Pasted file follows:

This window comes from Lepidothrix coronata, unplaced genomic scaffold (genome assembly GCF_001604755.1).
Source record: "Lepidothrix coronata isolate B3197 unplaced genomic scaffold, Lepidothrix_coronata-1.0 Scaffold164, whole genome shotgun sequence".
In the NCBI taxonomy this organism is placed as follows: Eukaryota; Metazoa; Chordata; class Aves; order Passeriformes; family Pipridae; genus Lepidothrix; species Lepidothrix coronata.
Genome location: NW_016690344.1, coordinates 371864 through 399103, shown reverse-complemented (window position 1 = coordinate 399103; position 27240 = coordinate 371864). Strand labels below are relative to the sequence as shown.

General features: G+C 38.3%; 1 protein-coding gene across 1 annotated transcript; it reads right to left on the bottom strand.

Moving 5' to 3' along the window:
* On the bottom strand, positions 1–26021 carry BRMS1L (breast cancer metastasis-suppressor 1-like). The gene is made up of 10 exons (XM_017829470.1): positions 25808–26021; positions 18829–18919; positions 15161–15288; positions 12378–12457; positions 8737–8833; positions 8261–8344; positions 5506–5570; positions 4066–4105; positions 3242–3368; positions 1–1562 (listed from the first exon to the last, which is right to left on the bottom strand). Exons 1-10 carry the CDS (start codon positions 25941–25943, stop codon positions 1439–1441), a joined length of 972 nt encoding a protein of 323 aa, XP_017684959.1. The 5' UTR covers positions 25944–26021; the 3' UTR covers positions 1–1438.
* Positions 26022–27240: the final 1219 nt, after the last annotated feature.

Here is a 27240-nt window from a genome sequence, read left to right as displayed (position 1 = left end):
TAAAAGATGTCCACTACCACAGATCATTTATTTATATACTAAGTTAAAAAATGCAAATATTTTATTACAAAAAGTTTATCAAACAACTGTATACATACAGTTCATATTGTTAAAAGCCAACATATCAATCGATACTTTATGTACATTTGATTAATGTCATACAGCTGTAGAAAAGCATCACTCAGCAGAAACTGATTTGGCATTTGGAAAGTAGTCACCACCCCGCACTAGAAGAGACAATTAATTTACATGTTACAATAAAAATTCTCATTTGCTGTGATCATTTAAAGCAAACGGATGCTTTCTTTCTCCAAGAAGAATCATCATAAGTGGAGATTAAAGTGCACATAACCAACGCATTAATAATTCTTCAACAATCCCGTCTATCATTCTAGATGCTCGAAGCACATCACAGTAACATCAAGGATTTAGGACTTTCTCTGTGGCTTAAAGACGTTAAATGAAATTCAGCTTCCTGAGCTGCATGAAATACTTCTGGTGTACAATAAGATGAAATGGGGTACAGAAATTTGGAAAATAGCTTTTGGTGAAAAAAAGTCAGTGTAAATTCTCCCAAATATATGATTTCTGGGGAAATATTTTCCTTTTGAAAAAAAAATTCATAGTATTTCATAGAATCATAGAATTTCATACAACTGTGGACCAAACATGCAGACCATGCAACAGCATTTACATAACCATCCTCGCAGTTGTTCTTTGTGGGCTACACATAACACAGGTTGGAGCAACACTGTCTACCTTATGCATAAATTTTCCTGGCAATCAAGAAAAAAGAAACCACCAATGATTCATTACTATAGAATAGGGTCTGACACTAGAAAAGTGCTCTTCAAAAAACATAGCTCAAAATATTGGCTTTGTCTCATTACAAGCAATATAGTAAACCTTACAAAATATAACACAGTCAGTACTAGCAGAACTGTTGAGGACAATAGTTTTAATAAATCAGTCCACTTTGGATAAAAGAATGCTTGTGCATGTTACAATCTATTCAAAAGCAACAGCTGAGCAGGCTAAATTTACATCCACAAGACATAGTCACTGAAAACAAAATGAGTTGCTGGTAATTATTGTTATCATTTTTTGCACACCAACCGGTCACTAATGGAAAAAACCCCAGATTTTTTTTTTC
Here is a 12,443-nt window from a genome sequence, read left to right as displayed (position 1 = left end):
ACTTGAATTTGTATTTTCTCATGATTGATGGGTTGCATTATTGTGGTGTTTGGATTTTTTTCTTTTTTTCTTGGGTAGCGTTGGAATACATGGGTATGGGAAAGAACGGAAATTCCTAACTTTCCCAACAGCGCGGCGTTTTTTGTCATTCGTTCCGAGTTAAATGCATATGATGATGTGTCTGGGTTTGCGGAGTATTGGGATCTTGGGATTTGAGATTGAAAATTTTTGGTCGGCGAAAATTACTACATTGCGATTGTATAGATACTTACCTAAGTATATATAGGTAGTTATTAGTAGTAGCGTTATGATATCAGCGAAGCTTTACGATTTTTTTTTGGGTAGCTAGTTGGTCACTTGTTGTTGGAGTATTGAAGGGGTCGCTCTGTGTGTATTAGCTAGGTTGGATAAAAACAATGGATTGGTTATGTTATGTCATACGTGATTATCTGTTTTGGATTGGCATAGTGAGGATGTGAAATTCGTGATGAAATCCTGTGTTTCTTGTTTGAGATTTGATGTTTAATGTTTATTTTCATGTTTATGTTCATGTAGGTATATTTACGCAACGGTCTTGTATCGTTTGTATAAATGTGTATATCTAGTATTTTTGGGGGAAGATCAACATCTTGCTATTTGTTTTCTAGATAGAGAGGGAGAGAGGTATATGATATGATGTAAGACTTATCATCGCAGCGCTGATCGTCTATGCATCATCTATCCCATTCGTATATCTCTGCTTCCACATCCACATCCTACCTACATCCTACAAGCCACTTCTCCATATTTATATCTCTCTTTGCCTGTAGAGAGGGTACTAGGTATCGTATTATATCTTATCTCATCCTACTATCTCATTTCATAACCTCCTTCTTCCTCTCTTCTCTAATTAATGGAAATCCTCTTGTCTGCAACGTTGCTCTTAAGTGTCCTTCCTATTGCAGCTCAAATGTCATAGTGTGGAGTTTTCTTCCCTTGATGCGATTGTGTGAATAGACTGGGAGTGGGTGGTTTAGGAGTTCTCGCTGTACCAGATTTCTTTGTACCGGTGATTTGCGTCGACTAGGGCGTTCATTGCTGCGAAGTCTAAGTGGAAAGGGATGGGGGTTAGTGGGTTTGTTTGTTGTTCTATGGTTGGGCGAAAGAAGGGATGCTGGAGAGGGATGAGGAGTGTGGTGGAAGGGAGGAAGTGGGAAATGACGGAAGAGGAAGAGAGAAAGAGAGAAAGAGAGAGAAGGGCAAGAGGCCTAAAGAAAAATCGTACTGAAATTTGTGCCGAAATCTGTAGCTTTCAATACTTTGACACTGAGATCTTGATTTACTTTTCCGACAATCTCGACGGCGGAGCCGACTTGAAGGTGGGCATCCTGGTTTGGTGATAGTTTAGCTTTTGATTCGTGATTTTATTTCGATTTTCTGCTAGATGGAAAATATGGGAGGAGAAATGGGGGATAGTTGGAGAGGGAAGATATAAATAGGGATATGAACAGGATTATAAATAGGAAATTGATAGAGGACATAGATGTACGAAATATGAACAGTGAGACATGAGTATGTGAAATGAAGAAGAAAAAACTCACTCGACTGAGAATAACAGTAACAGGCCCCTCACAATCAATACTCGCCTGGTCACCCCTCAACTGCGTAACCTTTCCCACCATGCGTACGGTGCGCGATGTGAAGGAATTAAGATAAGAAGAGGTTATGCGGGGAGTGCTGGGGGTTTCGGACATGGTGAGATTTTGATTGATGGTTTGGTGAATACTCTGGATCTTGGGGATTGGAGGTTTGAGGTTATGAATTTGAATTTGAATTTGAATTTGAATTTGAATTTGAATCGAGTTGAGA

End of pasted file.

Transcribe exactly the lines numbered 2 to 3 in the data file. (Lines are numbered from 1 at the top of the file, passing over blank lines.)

Source record: "Lepidothrix coronata isolate B3197 unplaced genomic scaffold, Lepidothrix_coronata-1.0 Scaffold164, whole genome shotgun sequence".
In the NCBI taxonomy this organism is placed as follows: Eukaryota; Metazoa; Chordata; class Aves; order Passeriformes; family Pipridae; genus Lepidothrix; species Lepidothrix coronata.